Welcome to our plot!

I'm Hazel, and in Nov 2006 my friend Jane and I took on a half plot at Hill Allotments, Sutton Coldfield - we want the satisfaction of growing and eating our own fruit and veg, and to improve our diet (and fitness!).

This is the story of what happened next...........

Wednesday, July 22, 2009

Warning - Scenes of Carnage Ahead!

I'm afraid that tonight’s trip to the Hill brought no better news on the blight front – in fact the tomatoes were a real disaster zone. The potatoes looked somewhat less devastated, but still with some signs of blight infection.

I saw rhubarb Brian as I got the green bags & secateurs out the car to start the grim task of chopping down the tomatoes. “Oh, they look terrible,” he said accurately, but unhelpfully. I nodded, “I’m worried about the potatoes too – they look to have started with blight as well”. He came to have a look & said dismissively “Ach – but mine look like that!”

I give him a quick lesson in potato blight and its catastrophic consequences, citing the Irish potato famine of the mid 1800’s, & the subsequent starvation of the about a quarter of the population. Spread a little happiness, eh?

I finished chopping down & bagging the tomatoes – I don’t want to put infected greenery in the compost bin – & started on chopping the potato foliage down to the ground, which should stop blight spreading down to the tubers. I think they should be ok - the stems still look good.

I’ve read that you should leave the potatoes safe underground for a couple of weeks so that they don’t pick up blight spores from the surface of the soil, so although I had thought to dig up the last of the second early osprey potatoes to get them safely away, I’ve left them cuddled up where they are for the time being.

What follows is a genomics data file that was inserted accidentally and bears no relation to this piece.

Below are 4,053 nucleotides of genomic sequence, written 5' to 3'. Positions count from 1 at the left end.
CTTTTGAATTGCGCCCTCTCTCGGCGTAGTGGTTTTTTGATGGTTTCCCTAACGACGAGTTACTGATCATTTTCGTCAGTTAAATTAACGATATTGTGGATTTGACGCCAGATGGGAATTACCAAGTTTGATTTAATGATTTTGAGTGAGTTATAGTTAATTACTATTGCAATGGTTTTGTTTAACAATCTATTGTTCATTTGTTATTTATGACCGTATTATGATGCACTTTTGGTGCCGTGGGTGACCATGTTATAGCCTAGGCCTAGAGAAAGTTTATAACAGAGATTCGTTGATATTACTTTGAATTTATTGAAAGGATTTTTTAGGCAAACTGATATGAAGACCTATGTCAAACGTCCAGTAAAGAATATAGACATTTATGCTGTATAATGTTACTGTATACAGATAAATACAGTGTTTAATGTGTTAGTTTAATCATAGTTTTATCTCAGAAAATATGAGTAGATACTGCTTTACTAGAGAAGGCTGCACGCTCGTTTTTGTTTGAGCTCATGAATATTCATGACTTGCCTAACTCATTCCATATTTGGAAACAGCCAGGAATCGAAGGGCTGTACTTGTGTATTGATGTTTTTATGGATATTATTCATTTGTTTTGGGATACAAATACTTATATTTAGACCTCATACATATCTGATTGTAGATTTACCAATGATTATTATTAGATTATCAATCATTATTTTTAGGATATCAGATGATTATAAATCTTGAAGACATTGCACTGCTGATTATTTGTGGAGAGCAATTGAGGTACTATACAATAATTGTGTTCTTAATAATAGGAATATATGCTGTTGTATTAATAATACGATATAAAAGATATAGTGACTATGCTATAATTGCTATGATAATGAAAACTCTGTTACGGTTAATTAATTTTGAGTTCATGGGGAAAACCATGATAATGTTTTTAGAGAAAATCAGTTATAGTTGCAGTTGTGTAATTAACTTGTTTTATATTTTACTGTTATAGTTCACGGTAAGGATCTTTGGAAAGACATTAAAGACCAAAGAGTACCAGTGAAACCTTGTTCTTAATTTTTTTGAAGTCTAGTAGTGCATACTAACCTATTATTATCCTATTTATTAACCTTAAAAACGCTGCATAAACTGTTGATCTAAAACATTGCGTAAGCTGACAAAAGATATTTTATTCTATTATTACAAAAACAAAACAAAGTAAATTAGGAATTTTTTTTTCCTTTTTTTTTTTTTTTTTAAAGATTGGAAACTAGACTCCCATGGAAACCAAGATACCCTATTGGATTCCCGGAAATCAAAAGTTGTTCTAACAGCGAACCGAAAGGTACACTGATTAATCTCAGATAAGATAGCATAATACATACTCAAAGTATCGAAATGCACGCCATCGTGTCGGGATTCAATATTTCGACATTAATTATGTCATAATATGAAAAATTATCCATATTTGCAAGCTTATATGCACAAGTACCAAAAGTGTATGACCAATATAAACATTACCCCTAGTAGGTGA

I was cheered up enormously once I'd stopped being the Grim Reaper & started picking some wonderful FRENCH BEANS (emperor of russia & triomphe de farcy) & a COURGETTE (yellow golden), which were delicous for tea when I got home.


  1. Oh Hazel - how horrible, I have had that feeling for the past 3 years now and am beginning to consider buying tomatoes from the supermarket next year!

  2. Yes, Clare, it's a bugger, isn't it? I'm yet to have much in the way of tomatoes - although the ones in 10l buckets at home in the courtyard are still looking fine...at the moment!
    *touches wood

  3. Are you more susceptible to blight at a lottie because of proximity to other plants, maybe some folk put infected stuff in compost, etc?

  4. Yes, Bilbo, I think that is a contibutary factor - although, growing miles from anyone else hasn't helped Clare...


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